- 7 Tips to Slash the Cost of Car Repairs
- Millennials Prefer Plastic to Cash for Small Purchases
- Many Believe That Carrying a Balance Will Improve Their Credit Score
- The Top-Rated Credit Cards in the US
- 17 Remarkably Easy Ways to Raise Holiday Shopping Cash
- Take 5: A Roundup of Reads From Around the Web
- Want to Improve Your Health? Contribute to a 401(k)
- JPMorgan Chase, Other Big Banks Fall Prey to Hackers
Single mother Natalie Gunshannon took a job at a Pennsylvania McDonald’s in April, hoping to support her daughter.
She quit three weeks later, when her first paycheck came in the form of a prepaid debit card, Philly.com says.
She asked about getting a check or direct deposit instead, but both her supervisor and the franchise holder told her the prepaid card was the only option, Philly.com says. She quit, got an attorney, and sued.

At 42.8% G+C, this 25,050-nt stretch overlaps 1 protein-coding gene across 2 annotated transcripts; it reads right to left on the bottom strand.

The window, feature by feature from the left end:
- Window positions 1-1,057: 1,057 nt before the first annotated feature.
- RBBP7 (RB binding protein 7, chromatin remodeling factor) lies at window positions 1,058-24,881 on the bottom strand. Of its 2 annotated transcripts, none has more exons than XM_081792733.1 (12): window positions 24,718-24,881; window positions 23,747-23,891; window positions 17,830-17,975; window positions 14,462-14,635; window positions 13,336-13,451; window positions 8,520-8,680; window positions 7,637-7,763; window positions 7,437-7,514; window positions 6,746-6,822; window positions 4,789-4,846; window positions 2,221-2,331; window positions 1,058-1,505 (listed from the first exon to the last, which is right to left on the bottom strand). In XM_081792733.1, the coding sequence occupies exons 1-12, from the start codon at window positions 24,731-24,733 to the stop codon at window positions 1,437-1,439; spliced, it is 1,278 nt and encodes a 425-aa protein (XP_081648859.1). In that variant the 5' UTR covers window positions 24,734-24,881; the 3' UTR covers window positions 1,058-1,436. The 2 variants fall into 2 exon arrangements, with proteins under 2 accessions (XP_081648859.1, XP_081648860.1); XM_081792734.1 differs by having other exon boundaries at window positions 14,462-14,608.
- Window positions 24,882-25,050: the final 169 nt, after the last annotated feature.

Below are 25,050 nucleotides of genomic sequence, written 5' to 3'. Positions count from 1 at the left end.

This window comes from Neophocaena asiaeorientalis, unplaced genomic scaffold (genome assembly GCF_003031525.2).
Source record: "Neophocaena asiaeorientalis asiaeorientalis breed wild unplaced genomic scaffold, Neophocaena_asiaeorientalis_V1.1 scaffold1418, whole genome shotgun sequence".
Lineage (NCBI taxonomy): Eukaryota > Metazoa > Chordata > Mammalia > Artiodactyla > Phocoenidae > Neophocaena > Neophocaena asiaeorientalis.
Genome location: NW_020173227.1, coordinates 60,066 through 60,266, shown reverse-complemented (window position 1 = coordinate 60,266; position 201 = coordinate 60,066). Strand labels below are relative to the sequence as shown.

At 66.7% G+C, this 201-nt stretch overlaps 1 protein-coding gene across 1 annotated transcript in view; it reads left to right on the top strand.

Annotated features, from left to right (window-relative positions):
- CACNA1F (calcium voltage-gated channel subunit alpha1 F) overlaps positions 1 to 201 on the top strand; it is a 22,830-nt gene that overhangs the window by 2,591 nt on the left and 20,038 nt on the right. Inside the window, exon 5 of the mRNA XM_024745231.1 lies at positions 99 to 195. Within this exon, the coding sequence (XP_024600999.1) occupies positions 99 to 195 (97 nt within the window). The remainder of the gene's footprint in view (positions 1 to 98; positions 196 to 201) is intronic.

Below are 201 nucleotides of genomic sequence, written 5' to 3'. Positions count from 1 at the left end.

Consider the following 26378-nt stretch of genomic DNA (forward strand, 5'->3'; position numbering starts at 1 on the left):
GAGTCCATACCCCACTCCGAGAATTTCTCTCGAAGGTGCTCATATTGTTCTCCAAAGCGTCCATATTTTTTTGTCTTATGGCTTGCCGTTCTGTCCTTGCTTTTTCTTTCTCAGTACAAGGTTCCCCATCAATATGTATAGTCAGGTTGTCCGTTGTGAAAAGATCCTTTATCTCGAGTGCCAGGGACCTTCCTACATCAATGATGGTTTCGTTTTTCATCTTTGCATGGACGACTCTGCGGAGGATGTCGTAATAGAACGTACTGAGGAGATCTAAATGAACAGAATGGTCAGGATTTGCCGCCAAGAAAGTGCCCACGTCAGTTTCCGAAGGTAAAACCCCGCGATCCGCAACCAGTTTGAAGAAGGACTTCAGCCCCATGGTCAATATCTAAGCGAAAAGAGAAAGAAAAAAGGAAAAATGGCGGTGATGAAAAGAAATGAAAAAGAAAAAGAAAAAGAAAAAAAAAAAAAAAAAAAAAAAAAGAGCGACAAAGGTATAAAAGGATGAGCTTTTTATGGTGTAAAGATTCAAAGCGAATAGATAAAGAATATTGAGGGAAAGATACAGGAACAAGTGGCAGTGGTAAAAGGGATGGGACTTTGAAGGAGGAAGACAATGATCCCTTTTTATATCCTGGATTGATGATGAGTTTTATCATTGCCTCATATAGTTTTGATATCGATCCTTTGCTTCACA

Gunshannon argues that after accounting for the fees on the card, she would actually be making less than minimum wage. There are fees for doing just about anything other than swiping the card, Philly.com says:
She was to be paid about $7.44 per hour – her paystub didn’t list her hourly rate. Minimum wage is $7.25.
According to the complaint filed, the JPMorgan Chase payroll card lists several fees, including a $1.50 charge for ATM withdrawals, $5 for over-the-counter cash withdrawals, $1 per balance inquiry, 75 cents per online bill payment and $15 for lost/stolen card.
At least Bank of America and Visa offer similar prepaid cards that are designed as an alternative to traditional paychecks. But Pennsylvania law requires an option to be paid in cash or by check, Philly.com says.
“I can’t afford to lose even a few dollars per paycheck,” Gunshannon told Philly.com. “I just think people should be paid fairly and not have to pay fees to get their wages.”